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PROVIDENCE, R.I. (WPRI) — The issue of unpaid wages has been an ongoing challenge for workers across Rhode Island.

In February, Target 12 reviewed data showing hundreds of workers across the state have not been paid by their employer leaving them either file a complaint with the Rhode Island Department of Labor and Training (DLT) or sue them in Federal Court — a process that can take months and years.

Workers and advocates called on lawmakers during a rally at the Rhode Island State House Tuesday to change wage theft from a misdemeanor to a felony.

R.I. Attorney General Peter Neronha has pushed for legislation each year since he took office in 2019.

“In Rhode Island, if I steal $10,000 of your wages, it’s always a misdemeanor,” Neronha said. “If I steal your refrigerator and it’s over $1,000 – it’s a felony. Think about that for a minute.”

Neronha and DLT Director Matt Weldon argue the penalties associated with wage theft aren’t strong enough in Rhode Island.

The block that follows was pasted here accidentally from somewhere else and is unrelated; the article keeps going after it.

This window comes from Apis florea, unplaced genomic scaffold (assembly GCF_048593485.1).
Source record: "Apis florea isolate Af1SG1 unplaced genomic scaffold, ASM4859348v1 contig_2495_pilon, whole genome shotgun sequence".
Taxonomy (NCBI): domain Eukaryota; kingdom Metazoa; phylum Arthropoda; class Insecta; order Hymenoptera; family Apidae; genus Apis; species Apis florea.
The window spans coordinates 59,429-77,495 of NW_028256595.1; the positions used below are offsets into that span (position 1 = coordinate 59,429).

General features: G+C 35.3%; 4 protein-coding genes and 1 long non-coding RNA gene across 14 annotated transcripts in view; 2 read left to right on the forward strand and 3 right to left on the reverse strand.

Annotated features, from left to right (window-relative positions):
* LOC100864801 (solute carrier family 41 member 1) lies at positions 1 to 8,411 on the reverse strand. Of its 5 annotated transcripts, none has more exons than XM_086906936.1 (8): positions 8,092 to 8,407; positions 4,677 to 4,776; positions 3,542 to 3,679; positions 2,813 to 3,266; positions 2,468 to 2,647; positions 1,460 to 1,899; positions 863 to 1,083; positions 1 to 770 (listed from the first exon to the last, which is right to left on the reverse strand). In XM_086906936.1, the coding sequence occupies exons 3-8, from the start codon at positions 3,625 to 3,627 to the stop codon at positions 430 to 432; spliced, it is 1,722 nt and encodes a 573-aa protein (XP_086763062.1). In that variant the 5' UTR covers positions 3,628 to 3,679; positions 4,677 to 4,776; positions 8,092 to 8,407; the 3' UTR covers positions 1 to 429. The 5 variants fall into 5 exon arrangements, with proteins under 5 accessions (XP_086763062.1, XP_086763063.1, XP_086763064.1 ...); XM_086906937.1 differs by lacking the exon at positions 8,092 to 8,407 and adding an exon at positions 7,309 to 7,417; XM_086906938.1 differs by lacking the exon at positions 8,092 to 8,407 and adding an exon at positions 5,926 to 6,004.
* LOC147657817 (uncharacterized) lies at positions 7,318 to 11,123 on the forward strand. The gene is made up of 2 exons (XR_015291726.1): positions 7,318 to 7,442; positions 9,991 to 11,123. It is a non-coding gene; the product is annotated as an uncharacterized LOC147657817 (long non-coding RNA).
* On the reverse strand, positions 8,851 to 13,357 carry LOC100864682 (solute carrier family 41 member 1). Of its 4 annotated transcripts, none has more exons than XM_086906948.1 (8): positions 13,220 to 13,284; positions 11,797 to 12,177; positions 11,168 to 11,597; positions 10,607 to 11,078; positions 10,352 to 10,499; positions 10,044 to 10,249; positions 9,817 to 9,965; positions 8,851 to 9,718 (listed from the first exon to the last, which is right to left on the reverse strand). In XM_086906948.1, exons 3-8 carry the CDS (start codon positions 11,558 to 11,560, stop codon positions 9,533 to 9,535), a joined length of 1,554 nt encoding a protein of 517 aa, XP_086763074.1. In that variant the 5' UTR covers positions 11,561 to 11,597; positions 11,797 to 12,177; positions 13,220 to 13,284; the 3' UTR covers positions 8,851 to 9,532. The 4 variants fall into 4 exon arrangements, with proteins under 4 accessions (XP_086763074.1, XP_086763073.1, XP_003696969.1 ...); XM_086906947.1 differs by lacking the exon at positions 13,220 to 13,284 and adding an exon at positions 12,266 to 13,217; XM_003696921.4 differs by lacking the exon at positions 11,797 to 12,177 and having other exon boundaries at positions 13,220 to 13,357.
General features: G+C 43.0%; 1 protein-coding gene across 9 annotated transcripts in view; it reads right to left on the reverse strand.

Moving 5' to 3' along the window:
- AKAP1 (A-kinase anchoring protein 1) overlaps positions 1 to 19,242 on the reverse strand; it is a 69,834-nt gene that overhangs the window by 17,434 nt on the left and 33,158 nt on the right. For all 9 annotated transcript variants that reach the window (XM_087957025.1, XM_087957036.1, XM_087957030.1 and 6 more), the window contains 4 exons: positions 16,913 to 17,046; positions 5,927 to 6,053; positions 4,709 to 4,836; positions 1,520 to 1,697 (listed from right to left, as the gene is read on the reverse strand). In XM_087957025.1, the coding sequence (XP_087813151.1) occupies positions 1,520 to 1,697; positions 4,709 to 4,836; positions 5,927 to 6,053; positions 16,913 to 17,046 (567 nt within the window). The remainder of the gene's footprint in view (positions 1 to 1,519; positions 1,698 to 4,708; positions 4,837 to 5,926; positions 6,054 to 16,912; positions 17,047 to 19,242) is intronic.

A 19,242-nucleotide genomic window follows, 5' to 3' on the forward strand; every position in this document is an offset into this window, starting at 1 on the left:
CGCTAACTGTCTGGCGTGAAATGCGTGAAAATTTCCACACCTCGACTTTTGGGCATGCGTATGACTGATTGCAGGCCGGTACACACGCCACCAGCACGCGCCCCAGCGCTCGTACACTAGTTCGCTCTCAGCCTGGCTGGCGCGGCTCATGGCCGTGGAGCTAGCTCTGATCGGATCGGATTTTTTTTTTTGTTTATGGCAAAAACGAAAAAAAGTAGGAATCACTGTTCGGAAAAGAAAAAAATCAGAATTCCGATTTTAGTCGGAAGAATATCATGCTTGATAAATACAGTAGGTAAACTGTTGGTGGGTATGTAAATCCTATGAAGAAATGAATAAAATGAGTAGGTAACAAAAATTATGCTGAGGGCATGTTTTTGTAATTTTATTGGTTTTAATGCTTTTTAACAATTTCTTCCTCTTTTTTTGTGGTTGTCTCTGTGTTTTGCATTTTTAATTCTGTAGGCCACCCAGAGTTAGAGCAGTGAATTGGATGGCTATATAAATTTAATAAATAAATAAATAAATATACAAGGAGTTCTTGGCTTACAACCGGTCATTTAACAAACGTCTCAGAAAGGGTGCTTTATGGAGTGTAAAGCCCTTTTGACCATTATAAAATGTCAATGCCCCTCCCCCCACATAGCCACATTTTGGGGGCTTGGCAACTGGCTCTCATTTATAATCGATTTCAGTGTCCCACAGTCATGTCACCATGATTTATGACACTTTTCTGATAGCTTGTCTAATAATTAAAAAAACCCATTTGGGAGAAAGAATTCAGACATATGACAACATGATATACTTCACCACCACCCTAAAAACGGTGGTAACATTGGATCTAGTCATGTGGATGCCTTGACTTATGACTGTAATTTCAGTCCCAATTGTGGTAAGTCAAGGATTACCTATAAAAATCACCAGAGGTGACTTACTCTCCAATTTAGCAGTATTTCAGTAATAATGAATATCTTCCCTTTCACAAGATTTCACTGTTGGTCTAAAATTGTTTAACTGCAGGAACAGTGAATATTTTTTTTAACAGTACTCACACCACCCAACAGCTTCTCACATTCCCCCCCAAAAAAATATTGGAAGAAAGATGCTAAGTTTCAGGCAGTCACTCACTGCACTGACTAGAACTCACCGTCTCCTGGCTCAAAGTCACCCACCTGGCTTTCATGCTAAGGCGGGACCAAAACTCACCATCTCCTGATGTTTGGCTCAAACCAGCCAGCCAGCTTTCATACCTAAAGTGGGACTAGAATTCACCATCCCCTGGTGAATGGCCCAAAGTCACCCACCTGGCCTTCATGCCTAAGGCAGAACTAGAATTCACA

The DLT estimates it recovered about $1.6 million of unpaid wages unlawfully withheld from more than 500 employees from 2020 through 2022. The state estimates it has about an 80% success rate in helping workers recover unpaid wages.

Rep. David Morales is one of four state lawmakers supporting the bill, which he said ensures workers get paid.

“We need to pass these laws to ensure our workers are protected,” Morales said.

Under the proposed legislation, employers found guilty of withholding more than $1,500 could face up to three years in prison.

“Wage theft is theft,” Lt. Gov. Sabina Matos said. “People should be punished accordingly and we are not going to put up with that till the law is changed.”

If employers who owe more than $10,000 could face up to 10 years behind bars.

“It is the workers that have built Rhode Island. It is not the people in the fancy suits,” Morales said.

The bill has been referred to the House and Senate judiciary committees.

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